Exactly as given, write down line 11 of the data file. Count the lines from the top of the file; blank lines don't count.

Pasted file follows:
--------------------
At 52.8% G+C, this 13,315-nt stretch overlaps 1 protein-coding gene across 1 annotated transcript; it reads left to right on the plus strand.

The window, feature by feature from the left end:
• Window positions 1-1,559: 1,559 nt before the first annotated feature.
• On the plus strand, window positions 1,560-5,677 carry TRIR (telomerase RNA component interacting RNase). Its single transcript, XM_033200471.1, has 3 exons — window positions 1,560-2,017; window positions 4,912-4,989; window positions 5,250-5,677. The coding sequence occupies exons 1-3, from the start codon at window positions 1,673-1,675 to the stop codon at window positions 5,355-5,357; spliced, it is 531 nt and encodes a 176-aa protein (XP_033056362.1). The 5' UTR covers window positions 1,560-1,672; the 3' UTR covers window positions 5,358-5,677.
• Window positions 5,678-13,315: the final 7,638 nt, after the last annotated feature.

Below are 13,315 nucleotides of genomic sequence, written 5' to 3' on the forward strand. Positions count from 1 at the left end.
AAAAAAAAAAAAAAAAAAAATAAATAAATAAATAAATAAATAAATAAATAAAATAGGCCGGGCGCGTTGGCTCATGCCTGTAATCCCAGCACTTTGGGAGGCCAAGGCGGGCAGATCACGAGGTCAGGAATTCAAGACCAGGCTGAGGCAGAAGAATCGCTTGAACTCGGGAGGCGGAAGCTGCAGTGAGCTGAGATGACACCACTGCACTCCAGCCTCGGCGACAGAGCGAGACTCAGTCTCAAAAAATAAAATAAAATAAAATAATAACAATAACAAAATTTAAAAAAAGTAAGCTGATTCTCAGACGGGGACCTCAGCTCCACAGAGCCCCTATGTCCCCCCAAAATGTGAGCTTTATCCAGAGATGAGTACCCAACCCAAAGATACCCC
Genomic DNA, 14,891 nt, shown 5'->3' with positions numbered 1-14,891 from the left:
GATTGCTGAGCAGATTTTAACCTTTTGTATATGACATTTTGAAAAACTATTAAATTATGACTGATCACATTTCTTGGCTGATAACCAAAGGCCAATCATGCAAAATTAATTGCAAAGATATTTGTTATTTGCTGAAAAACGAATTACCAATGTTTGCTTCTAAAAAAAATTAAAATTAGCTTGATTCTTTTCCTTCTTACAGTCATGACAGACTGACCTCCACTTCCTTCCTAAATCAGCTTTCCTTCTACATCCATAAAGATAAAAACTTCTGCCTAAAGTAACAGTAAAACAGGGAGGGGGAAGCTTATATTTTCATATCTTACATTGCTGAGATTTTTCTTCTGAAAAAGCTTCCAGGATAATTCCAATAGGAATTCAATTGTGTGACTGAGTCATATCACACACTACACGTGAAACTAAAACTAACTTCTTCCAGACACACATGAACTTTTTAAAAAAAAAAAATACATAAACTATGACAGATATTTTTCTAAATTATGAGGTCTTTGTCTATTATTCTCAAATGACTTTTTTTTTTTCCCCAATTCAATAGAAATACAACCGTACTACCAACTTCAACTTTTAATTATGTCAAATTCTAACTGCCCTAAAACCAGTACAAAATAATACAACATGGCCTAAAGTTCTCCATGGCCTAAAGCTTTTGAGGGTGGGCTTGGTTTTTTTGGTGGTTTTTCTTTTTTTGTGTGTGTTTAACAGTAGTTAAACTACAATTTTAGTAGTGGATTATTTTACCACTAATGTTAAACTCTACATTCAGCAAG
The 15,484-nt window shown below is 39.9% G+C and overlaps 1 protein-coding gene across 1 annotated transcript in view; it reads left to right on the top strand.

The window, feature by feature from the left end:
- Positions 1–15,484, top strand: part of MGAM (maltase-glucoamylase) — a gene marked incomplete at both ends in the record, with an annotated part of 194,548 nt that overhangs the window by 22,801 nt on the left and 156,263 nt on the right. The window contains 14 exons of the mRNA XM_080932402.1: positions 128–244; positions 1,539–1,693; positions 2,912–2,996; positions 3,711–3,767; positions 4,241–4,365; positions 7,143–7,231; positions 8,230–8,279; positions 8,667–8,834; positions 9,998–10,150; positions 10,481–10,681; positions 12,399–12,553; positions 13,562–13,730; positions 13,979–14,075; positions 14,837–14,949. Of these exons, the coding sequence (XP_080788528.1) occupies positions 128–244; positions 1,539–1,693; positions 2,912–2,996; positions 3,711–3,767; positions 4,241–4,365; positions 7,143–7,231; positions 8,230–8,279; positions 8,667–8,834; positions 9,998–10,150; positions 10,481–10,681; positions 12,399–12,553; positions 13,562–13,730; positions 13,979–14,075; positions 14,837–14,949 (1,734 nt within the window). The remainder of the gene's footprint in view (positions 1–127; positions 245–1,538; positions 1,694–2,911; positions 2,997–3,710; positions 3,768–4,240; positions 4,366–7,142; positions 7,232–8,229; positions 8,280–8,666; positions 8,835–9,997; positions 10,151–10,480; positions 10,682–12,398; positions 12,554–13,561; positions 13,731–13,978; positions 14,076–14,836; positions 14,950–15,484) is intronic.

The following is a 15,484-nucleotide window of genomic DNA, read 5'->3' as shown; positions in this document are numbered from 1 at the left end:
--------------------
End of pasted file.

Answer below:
The window, feature by feature from the left end: